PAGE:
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TVs

Can I buy a 37-inch LCD TV for £1,000?

I have £1,000 to spend on a new 37-inch HD Ready LCD TV but the choice is confusing. Can you recommend a few models?

I have £1,000 to spend on a new LCD TV but the choice is confusing. I have simple requirements: it has to be HD Ready, be 37-inches in screen size and have the highest resolution possible.

I know a lot is down to personal choice, but I simply want a TV for everyday viewing -- no games or PC connectivity is required, but if it's there I'll take it.

What two or three models do you think I should make my choice from?

Ed Lynton

Even if you shop around online, a budget of £1,000 for a 37-inch screen is slightly restrictive. You may find that market-leading brands such as Sony and Philips are out of your price range, but there are several excellent mid-range brands to choose from. Manufacturers such as LG and Samsung produce some fine, competitively priced screens, while JVC and Sharp also offer affordable ranges.

Most of our LCD reviews cover the more popular 32-inch screen size, but there is little difference in specification and performance with the larger sized models. Here are four appropriately priced LCD ranges we've reviewed that also come in 37-inch sizes: LG LC2D, Samsung R74, Sharp GD8 and JVC DR7.

All of these screens feature integrated Freeview tuners, proprietary image processing, digital connectivity and a WXGA resolution of 1,366x768-pixels, which is the highest you'll find at this price point. If you're interested in high definition, this resolution will allow you to display both commonly used 720p and 1080i formats. However, 1080i signals will be slightly downscaled, although the effect on image quality is minimal. If you want to watch the 1080p format, used by next-generation Blu-ray and HD DVD players, you'll need a higher 1,920x1,080-pixel resolution -- but these screens are very expensive.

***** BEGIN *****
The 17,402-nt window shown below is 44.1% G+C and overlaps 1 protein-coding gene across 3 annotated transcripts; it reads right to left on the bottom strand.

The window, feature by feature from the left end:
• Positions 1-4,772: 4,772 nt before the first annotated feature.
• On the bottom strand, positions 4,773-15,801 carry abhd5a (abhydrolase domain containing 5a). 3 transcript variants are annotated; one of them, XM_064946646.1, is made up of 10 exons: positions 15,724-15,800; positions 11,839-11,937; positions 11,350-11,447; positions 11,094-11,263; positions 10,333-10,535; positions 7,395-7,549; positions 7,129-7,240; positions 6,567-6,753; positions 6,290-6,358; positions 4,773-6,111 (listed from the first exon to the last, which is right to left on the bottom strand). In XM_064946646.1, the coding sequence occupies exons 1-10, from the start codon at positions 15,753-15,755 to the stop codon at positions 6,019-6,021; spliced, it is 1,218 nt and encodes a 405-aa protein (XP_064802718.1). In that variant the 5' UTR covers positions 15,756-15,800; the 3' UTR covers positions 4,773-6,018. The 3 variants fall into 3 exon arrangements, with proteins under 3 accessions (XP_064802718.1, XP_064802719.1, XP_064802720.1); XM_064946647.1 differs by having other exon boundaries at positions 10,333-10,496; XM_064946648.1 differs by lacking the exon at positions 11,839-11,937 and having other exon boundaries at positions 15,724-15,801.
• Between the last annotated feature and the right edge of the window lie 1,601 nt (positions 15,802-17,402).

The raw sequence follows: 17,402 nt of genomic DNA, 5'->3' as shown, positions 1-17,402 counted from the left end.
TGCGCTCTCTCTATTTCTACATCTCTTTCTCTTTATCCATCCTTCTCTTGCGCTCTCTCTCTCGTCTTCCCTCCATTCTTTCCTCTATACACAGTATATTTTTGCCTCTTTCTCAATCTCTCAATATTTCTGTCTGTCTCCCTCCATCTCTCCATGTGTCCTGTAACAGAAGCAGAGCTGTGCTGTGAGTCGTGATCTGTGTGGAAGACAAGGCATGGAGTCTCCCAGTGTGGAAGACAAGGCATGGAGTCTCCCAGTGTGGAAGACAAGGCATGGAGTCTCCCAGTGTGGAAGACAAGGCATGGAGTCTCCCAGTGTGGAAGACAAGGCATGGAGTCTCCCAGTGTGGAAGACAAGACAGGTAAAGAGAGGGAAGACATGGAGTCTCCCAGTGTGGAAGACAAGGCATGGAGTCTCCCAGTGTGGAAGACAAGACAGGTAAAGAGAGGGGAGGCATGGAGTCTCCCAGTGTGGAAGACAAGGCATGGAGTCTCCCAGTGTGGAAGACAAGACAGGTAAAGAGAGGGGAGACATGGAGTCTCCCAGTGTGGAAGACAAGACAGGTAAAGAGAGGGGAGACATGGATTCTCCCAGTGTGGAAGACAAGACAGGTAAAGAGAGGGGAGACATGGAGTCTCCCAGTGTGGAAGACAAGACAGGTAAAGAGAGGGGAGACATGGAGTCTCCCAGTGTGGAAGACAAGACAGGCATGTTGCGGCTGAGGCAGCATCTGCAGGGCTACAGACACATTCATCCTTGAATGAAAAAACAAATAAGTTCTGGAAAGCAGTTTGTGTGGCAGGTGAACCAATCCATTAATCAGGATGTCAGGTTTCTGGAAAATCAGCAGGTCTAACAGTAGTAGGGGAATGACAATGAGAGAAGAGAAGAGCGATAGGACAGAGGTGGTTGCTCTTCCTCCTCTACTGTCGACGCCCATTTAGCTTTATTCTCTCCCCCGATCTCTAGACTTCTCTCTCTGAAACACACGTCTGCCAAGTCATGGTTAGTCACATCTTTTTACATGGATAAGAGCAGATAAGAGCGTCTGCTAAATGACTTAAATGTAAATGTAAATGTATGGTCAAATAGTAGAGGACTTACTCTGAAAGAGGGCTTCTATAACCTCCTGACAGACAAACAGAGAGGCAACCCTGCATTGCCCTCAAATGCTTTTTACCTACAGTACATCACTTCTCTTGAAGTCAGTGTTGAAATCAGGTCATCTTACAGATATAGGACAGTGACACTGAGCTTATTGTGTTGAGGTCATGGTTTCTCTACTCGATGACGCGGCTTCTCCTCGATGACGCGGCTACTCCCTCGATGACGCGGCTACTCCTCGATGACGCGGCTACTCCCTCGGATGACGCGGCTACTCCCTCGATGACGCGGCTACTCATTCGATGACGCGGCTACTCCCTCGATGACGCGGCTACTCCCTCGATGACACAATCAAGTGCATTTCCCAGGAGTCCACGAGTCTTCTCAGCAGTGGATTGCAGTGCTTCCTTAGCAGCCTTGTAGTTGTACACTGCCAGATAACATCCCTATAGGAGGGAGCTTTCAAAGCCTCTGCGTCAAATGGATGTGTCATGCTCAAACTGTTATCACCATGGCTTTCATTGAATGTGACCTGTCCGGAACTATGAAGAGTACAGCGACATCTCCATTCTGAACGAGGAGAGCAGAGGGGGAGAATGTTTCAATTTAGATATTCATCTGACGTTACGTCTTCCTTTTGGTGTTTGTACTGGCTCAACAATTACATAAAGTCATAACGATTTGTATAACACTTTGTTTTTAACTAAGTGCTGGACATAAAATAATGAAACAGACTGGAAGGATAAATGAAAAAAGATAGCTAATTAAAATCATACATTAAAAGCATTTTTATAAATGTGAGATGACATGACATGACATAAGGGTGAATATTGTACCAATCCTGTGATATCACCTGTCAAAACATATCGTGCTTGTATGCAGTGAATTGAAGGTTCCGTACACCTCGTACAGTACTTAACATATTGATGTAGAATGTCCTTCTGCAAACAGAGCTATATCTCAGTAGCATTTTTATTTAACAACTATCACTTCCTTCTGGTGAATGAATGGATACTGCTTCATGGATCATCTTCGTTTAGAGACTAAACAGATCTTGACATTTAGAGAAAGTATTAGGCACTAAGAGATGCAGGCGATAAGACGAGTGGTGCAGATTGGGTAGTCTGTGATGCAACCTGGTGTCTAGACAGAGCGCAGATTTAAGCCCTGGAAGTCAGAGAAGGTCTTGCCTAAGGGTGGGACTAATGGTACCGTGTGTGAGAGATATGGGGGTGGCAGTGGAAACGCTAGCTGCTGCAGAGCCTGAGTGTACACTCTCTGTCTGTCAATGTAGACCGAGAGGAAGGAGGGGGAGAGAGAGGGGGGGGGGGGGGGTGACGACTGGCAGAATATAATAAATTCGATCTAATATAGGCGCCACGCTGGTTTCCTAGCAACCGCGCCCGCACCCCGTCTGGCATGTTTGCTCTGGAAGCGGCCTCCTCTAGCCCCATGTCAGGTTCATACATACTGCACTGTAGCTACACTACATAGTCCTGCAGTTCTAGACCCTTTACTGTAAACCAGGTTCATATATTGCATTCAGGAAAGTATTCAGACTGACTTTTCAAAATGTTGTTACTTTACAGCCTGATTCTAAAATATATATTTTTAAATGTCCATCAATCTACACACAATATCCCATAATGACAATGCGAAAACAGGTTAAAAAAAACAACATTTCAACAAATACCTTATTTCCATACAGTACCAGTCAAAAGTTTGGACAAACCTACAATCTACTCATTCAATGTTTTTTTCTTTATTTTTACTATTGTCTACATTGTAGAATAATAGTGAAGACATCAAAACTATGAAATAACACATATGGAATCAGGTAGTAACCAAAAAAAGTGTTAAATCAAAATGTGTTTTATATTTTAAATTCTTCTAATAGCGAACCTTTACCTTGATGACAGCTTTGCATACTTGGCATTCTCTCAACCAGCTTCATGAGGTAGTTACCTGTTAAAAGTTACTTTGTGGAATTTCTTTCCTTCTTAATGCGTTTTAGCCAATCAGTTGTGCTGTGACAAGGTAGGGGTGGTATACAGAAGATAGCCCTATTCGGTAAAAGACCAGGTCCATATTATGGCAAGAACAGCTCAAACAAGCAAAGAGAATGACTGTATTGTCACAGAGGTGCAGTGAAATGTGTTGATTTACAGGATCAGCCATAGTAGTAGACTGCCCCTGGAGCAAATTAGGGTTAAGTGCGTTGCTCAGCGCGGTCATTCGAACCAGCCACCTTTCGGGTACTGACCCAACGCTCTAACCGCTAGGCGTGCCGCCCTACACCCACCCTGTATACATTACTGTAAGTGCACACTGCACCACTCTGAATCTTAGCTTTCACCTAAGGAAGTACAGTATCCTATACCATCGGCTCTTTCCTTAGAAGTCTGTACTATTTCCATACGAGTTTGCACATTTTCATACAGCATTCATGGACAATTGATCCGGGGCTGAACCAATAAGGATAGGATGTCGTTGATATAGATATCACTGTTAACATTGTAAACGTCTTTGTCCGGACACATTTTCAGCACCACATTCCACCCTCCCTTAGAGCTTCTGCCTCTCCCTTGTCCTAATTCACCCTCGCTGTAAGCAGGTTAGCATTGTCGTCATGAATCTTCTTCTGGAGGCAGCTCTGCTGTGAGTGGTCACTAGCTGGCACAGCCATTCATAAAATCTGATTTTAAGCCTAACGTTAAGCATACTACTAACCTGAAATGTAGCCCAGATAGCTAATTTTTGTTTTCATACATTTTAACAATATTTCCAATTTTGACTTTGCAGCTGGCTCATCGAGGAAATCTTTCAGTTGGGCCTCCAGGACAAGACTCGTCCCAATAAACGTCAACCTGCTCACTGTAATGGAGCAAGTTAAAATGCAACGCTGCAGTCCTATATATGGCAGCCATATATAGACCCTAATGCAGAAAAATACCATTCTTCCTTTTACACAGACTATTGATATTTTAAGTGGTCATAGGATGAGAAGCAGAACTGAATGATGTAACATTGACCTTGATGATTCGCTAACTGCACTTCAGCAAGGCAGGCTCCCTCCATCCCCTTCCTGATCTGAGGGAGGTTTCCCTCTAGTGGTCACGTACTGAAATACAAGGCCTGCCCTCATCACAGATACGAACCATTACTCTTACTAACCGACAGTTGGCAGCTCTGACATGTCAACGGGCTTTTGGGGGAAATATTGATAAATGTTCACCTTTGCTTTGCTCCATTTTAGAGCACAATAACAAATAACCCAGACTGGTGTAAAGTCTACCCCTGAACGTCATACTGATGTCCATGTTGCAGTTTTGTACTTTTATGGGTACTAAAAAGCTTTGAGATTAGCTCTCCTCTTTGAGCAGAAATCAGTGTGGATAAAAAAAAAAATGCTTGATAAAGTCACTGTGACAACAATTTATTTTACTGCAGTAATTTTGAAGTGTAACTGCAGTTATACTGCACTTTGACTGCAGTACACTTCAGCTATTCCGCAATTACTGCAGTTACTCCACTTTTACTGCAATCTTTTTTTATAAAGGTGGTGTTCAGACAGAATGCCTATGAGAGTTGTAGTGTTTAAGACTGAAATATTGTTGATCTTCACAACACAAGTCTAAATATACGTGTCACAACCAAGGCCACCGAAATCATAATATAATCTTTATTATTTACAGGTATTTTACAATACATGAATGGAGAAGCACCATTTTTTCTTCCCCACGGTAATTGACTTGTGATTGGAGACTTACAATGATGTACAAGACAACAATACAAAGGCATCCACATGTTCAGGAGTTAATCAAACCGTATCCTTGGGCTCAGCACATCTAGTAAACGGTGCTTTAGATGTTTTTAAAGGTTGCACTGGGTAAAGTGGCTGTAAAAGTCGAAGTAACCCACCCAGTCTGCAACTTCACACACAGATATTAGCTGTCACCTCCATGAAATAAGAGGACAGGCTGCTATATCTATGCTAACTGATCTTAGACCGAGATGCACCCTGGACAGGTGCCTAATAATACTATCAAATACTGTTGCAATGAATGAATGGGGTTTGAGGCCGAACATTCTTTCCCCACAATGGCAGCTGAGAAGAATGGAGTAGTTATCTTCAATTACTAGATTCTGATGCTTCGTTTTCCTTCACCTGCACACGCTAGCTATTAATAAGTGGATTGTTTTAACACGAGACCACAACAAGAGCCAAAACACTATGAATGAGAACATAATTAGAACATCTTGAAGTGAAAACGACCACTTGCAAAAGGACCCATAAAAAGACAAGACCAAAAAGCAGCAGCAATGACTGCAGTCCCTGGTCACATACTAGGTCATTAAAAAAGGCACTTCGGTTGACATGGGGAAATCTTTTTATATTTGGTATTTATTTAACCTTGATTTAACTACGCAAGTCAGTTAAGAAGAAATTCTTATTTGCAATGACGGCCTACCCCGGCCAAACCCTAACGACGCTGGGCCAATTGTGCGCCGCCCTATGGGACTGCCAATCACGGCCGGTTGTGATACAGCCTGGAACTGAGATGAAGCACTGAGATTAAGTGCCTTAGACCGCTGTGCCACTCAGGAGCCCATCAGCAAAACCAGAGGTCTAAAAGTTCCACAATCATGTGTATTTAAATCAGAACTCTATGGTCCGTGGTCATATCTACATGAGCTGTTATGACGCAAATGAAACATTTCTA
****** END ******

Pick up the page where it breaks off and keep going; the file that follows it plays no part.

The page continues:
Picture performance from each of these four screens is largely comparable, but there are some differences elsewhere that may help you make a decision. JVC's 37DR7 features an outdated design that may deter style-conscious buyers. Sharp's 37GD8 doesn't have dedicated component inputs for progressive-scan DVD players (although a PC adaptor cable can be used). And LG's 37LC2D and Samsung's 37R74 conventional connectivity is limited by a single RGB Scart. If pushed, we'd recommend Samsung's 37R74 for its stylish design, advanced specification and excellent all-round performance.

If owning the latest model isn't an essential priority, however, there are bargains to be found by searching for screens that have just been superceded. Toshiba's 37WLT66 offers a step up in image quality and specification with dual HDMI inputs -- it's only just been replaced by the WLT68 range so you can buy it online for less than £1,000.

Happy shopping!